The International Monetary Fund (IMF) released a report on Friday (18) asking the world’s biggest polluters to adopt an international minimum price for carbon, a measure that offers a “realistic perspective” on combating climate change.
The organization said that today there is a great consensus that the carbon price is the most important policy tool to achieve drastic reductions in emissions in order to limit global warming to 2°C by 2050.
But so far, four-fifths of emissions remain unquoted, and the global average price of carbon is just $3 per ton, well below the level needed to boost energy efficiency and redirect innovation to green technologies.
The IMF report evaluated different scenarios and gave as an example an agreement between six participants: Canada, China, European Union, India, United Kingdom and United States.
The fixed price can vary depending on the degree of development of the country: 75 dollars minimum for rich countries; $50 for high-income developing economies; and $25 for the low-income.
This plan would allow a 23% reduction in emissions to be achieved by 2030. The report suggested that the plan could be launched by the G20 before expanding into other markets.
Putting a price on the ton of carbon released into the atmosphere is a way of taxing the most polluting energies and, thus, encouraging consumers and companies to use clean energy.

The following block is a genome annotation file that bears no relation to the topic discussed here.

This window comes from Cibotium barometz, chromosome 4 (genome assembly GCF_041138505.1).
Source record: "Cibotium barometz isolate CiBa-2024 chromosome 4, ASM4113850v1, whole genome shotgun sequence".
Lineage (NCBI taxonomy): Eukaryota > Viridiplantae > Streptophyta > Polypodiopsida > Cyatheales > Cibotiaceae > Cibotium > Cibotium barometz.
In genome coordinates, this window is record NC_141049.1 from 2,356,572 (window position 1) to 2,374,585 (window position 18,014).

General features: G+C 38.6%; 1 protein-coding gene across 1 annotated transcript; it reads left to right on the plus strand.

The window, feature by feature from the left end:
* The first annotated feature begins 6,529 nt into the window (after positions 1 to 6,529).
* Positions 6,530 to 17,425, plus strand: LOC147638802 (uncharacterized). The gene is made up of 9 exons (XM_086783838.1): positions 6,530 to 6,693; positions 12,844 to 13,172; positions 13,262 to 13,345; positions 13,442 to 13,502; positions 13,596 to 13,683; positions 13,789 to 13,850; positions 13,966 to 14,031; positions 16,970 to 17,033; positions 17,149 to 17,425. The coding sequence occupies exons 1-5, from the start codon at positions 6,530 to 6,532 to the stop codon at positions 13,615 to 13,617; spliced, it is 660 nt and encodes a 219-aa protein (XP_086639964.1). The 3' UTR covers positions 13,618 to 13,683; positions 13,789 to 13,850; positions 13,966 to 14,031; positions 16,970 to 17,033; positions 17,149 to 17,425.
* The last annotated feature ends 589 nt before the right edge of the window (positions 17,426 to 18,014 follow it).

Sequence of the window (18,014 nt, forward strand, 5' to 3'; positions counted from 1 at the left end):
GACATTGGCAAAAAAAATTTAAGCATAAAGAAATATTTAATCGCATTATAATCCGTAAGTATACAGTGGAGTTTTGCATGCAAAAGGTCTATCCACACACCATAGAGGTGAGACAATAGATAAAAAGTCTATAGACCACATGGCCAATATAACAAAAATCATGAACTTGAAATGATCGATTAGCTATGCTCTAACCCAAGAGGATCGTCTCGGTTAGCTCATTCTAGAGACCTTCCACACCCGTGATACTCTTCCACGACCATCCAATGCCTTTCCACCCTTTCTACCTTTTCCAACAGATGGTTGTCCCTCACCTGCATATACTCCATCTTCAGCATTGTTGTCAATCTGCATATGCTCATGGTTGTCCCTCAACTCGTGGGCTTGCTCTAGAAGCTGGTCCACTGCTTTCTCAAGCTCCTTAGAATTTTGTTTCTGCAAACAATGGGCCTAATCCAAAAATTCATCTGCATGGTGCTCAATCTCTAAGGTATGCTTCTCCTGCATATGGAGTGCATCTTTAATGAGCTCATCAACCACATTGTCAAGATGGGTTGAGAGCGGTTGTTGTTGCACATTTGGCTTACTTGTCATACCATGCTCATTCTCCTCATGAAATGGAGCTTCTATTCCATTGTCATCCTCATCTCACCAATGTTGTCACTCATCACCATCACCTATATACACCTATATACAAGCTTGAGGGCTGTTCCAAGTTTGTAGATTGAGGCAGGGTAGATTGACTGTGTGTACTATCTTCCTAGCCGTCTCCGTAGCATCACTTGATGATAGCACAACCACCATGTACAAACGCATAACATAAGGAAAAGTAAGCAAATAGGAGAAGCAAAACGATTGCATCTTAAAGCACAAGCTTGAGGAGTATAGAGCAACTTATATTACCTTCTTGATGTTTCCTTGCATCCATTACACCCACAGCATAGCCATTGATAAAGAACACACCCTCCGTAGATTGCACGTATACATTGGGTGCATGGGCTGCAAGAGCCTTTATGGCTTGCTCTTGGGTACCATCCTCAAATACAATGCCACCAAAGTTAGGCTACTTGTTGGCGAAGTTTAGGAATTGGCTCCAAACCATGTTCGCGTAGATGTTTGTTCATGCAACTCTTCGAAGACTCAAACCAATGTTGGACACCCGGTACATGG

The initial objective would be to meet the Intergovernmental Panel on Climate Change goal of reducing emissions by a quarter and a half by the end of this decade.
“Simultaneous action by major emitters to raise the price of carbon would generate collective action against climate change, while decisively addressing concerns about competitiveness,” explains Victor Gaspar, director of the IMF’s tax affairs department. , and Ian Parry, co-author of the report.
“There is no time to waste in putting such an agreement into practice. Let’s aim for 2030. Let’s make sure we don’t look to 2021 and bemoan the missed opportunity for effective action,” they added.
The scheme looks like an expanded version of a Canadian law that requires provinces and territories to implement a minimum carbon price, progressively increasing from C$10 per ton in 2018 to C$50 in 2022, in addition to C$170 in 2030.
Jurisdictions meet these objectives through taxation or emission trading schemes.
+ Learn about the effectiveness of each vaccine against Covid-19